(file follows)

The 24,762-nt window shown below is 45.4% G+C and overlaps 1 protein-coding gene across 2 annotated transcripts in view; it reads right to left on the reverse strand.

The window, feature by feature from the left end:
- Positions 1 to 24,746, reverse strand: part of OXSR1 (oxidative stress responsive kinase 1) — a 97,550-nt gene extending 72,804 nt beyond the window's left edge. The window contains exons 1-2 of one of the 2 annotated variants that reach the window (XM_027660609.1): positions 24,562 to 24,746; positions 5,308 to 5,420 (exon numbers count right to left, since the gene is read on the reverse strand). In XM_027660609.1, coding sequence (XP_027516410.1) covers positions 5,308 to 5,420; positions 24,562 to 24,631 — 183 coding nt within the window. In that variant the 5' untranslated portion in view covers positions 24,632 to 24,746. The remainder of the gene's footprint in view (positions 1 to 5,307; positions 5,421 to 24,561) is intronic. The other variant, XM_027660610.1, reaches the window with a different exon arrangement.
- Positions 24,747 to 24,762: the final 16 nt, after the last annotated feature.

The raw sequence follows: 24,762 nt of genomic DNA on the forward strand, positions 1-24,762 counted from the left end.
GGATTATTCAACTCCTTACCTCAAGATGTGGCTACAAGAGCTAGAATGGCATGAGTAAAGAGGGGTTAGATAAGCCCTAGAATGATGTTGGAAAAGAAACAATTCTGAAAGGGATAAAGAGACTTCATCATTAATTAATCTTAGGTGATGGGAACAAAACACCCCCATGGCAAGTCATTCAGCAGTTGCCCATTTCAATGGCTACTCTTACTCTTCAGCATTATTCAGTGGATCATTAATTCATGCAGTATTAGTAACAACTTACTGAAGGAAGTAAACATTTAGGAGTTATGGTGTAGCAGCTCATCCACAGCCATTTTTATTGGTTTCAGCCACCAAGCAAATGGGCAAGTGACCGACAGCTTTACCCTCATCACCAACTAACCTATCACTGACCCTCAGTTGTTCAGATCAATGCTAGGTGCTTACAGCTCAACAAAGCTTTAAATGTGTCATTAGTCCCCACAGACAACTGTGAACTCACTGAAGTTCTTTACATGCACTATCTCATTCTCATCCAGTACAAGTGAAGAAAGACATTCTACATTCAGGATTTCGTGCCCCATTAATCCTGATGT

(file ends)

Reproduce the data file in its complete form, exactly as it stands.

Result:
The 24,762-nt window shown below is 45.4% G+C and overlaps 1 protein-coding gene across 2 annotated transcripts in view; it reads right to left on the reverse strand.

The window, feature by feature from the left end:
- Positions 1 to 24,746, reverse strand: part of OXSR1 (oxidative stress responsive kinase 1) — a 97,550-nt gene extending 72,804 nt beyond the window's left edge. The window contains exons 1-2 of one of the 2 annotated variants that reach the window (XM_027660609.1): positions 24,562 to 24,746; positions 5,308 to 5,420 (exon numbers count right to left, since the gene is read on the reverse strand). In XM_027660609.1, coding sequence (XP_027516410.1) covers positions 5,308 to 5,420; positions 24,562 to 24,631 — 183 coding nt within the window. In that variant the 5' untranslated portion in view covers positions 24,632 to 24,746. The remainder of the gene's footprint in view (positions 1 to 5,307; positions 5,421 to 24,561) is intronic. The other variant, XM_027660610.1, reaches the window with a different exon arrangement.
- Positions 24,747 to 24,762: the final 16 nt, after the last annotated feature.

The raw sequence follows: 24,762 nt of genomic DNA on the forward strand, positions 1-24,762 counted from the left end.
GGATTATTCAACTCCTTACCTCAAGATGTGGCTACAAGAGCTAGAATGGCATGAGTAAAGAGGGGTTAGATAAGCCCTAGAATGATGTTGGAAAAGAAACAATTCTGAAAGGGATAAAGAGACTTCATCATTAATTAATCTTAGGTGATGGGAACAAAACACCCCCATGGCAAGTCATTCAGCAGTTGCCCATTTCAATGGCTACTCTTACTCTTCAGCATTATTCAGTGGATCATTAATTCATGCAGTATTAGTAACAACTTACTGAAGGAAGTAAACATTTAGGAGTTATGGTGTAGCAGCTCATCCACAGCCATTTTTATTGGTTTCAGCCACCAAGCAAATGGGCAAGTGACCGACAGCTTTACCCTCATCACCAACTAACCTATCACTGACCCTCAGTTGTTCAGATCAATGCTAGGTGCTTACAGCTCAACAAAGCTTTAAATGTGTCATTAGTCCCCACAGACAACTGTGAACTCACTGAAGTTCTTTACATGCACTATCTCATTCTCATCCAGTACAAGTGAAGAAAGACATTCTACATTCAGGATTTCGTGCCCCATTAATCCTGATGT